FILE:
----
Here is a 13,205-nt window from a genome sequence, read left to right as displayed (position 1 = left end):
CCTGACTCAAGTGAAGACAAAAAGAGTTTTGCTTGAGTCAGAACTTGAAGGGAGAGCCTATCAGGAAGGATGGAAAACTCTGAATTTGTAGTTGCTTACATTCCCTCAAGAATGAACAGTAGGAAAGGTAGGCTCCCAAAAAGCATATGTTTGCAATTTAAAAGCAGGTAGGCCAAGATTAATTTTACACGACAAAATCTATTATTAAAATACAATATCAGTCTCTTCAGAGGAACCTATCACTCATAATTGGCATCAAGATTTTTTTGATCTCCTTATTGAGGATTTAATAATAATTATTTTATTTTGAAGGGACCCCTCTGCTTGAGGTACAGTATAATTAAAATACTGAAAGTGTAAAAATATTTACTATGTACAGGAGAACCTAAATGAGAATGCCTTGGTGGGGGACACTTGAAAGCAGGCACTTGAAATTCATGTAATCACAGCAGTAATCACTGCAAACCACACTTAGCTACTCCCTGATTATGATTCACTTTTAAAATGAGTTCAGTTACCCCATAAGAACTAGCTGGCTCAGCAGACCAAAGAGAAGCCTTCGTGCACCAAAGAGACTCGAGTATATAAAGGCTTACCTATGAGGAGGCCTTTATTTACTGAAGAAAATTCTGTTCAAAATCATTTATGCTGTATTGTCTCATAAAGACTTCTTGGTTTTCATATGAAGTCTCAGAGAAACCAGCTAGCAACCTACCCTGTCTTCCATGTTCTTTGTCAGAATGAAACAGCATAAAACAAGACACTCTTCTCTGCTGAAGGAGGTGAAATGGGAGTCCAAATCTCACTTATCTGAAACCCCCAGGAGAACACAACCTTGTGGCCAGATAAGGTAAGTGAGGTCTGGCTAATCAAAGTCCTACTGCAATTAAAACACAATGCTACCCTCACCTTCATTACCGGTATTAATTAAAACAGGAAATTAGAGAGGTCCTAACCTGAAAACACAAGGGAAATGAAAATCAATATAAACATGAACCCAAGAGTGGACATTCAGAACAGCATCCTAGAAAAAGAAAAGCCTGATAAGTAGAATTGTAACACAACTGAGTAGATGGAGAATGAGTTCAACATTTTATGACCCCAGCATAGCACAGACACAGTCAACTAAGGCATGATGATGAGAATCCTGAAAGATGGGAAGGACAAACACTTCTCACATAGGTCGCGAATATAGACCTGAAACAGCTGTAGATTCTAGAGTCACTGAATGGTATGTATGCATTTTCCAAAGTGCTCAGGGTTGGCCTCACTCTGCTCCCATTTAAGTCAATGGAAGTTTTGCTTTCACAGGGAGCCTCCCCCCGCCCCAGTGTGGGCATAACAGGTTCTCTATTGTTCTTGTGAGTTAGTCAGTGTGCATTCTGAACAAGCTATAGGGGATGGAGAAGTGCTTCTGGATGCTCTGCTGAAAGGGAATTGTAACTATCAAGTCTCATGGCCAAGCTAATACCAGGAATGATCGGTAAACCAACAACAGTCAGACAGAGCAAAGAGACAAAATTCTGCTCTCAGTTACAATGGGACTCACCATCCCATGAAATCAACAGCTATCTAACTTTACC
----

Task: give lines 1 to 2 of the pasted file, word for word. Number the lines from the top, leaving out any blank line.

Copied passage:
Here is a 13,205-nt window from a genome sequence, read left to right as displayed (position 1 = left end):
CCTGACTCAAGTGAAGACAAAAAGAGTTTTGCTTGAGTCAGAACTTGAAGGGAGAGCCTATCAGGAAGGATGGAAAACTCTGAATTTGTAGTTGCTTACATTCCCTCAAGAATGAACAGTAGGAAAGGTAGGCTCCCAAAAAGCATATGTTTGCAATTTAAAAGCAGGTAGGCCAAGATTAATTTTACACGACAAAATCTATTATTAAAATACAATATCAGTCTCTTCAGAGGAACCTATCACTCATAATTGGCATCAAGATTTTTTTGATCTCCTTATTGAGGATTTAATAATAATTATTTTATTTTGAAGGGACCCCTCTGCTTGAGGTACAGTATAATTAAAATACTGAAAGTGTAAAAATATTTACTATGTACAGGAGAACCTAAATGAGAATGCCTTGGTGGGGGACACTTGAAAGCAGGCACTTGAAATTCATGTAATCACAGCAGTAATCACTGCAAACCACACTTAGCTACTCCCTGATTATGATTCACTTTTAAAATGAGTTCAGTTACCCCATAAGAACTAGCTGGCTCAGCAGACCAAAGAGAAGCCTTCGTGCACCAAAGAGACTCGAGTATATAAAGGCTTACCTATGAGGAGGCCTTTATTTACTGAAGAAAATTCTGTTCAAAATCATTTATGCTGTATTGTCTCATAAAGACTTCTTGGTTTTCATATGAAGTCTCAGAGAAACCAGCTAGCAACCTACCCTGTCTTCCATGTTCTTTGTCAGAATGAAACAGCATAAAACAAGACACTCTTCTCTGCTGAAGGAGGTGAAATGGGAGTCCAAATCTCACTTATCTGAAACCCCCAGGAGAACACAACCTTGTGGCCAGATAAGGTAAGTGAGGTCTGGCTAATCAAAGTCCTACTGCAATTAAAACACAATGCTACCCTCACCTTCATTACCGGTATTAATTAAAACAGGAAATTAGAGAGGTCCTAACCTGAAAACACAAGGGAAATGAAAATCAATATAAACATGAACCCAAGAGTGGACATTCAGAACAGCATCCTAGAAAAAGAAAAGCCTGATAAGTAGAATTGTAACACAACTGAGTAGATGGAGAATGAGTTCAACATTTTATGACCCCAGCATAGCACAGACACAGTCAACTAAGGCATGATGATGAGAATCCTGAAAGATGGGAAGGACAAACACTTCTCACATAGGTCGCGAATATAGACCTGAAACAGCTGTAGATTCTAGAGTCACTGAATGGTATGTATGCATTTTCCAAAGTGCTCAGGGTTGGCCTCACTCTGCTCCCATTTAAGTCAATGGAAGTTTTGCTTTCACAGGGAGCCTCCCCCCGCCCCAGTGTGGGCATAACAGGTTCTCTATTGTTCTTGTGAGTTAGTCAGTGTGCATTCTGAACAAGCTATAGGGGATGGAGAAGTGCTTCTGGATGCTCTGCTGAAAGGGAATTGTAACTATCAAGTCTCATGGCCAAGCTAATACCAGGAATGATCGGTAAACCAACAACAGTCAGACAGAGCAAAGAGACAAAATTCTGCTCTCAGTTACAATGGGACTCACCATCCCATGAAATCAACAGCTATCTAACTTTACC